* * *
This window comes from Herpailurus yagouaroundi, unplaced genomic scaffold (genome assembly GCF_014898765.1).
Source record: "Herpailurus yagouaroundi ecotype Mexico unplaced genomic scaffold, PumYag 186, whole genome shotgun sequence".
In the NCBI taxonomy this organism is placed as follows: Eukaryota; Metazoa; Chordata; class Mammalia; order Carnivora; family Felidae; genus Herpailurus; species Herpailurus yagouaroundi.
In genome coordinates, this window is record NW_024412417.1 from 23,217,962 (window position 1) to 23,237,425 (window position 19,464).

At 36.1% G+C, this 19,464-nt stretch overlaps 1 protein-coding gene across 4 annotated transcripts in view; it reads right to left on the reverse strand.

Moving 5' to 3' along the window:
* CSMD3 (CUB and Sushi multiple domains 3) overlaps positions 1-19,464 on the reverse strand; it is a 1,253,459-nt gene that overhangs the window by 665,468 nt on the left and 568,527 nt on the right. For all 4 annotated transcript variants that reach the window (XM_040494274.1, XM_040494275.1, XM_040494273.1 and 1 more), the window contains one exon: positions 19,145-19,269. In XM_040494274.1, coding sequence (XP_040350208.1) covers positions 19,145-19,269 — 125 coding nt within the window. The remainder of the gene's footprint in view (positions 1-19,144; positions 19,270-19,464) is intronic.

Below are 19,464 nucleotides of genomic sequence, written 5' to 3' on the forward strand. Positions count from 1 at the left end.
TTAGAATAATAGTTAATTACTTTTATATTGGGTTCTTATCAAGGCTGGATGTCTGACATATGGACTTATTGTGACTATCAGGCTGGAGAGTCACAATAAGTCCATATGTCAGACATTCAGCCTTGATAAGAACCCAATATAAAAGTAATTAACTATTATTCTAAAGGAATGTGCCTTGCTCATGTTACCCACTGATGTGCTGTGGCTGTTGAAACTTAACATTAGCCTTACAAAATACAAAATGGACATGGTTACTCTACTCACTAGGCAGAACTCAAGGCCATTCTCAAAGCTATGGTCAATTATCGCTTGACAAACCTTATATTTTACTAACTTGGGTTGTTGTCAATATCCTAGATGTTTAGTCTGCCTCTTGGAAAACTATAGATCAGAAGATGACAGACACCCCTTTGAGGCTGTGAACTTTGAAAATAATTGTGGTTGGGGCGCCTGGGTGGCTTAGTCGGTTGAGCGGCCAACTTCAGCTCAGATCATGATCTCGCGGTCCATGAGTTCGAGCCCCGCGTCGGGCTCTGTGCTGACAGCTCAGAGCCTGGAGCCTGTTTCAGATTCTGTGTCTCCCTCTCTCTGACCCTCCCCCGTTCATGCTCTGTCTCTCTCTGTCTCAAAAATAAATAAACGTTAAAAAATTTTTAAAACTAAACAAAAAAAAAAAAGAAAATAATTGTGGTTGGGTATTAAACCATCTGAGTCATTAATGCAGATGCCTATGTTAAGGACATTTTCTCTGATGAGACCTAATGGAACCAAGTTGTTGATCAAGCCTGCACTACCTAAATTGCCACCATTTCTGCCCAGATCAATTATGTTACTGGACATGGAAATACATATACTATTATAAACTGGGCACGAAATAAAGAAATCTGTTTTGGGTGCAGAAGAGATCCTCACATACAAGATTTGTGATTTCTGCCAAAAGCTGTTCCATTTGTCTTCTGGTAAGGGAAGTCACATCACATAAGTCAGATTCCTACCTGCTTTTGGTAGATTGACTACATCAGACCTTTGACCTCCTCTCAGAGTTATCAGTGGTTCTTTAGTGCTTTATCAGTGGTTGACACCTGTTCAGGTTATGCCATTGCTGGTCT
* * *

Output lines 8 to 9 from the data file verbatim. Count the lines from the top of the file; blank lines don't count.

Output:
Below are 19,464 nucleotides of genomic sequence, written 5' to 3' on the forward strand. Positions count from 1 at the left end.
TTAGAATAATAGTTAATTACTTTTATATTGGGTTCTTATCAAGGCTGGATGTCTGACATATGGACTTATTGTGACTATCAGGCTGGAGAGTCACAATAAGTCCATATGTCAGACATTCAGCCTTGATAAGAACCCAATATAAAAGTAATTAACTATTATTCTAAAGGAATGTGCCTTGCTCATGTTACCCACTGATGTGCTGTGGCTGTTGAAACTTAACATTAGCCTTACAAAATACAAAATGGACATGGTTACTCTACTCACTAGGCAGAACTCAAGGCCATTCTCAAAGCTATGGTCAATTATCGCTTGACAAACCTTATATTTTACTAACTTGGGTTGTTGTCAATATCCTAGATGTTTAGTCTGCCTCTTGGAAAACTATAGATCAGAAGATGACAGACACCCCTTTGAGGCTGTGAACTTTGAAAATAATTGTGGTTGGGGCGCCTGGGTGGCTTAGTCGGTTGAGCGGCCAACTTCAGCTCAGATCATGATCTCGCGGTCCATGAGTTCGAGCCCCGCGTCGGGCTCTGTGCTGACAGCTCAGAGCCTGGAGCCTGTTTCAGATTCTGTGTCTCCCTCTCTCTGACCCTCCCCCGTTCATGCTCTGTCTCTCTCTGTCTCAAAAATAAATAAACGTTAAAAAATTTTTAAAACTAAACAAAAAAAAAAAAGAAAATAATTGTGGTTGGGTATTAAACCATCTGAGTCATTAATGCAGATGCCTATGTTAAGGACATTTTCTCTGATGAGACCTAATGGAACCAAGTTGTTGATCAAGCCTGCACTACCTAAATTGCCACCATTTCTGCCCAGATCAATTATGTTACTGGACATGGAAATACATATACTATTATAAACTGGGCACGAAATAAAGAAATCTGTTTTGGGTGCAGAAGAGATCCTCACATACAAGATTTGTGATTTCTGCCAAAAGCTGTTCCATTTGTCTTCTGGTAAGGGAAGTCACATCACATAAGTCAGATTCCTACCTGCTTTTGGTAGATTGACTACATCAGACCTTTGACCTCCTCTCAGAGTTATCAGTGGTTCTTTAGTGCTTTATCAGTGGTTGACACCTGTTCAGGTTATGCCATTGCTGGTCT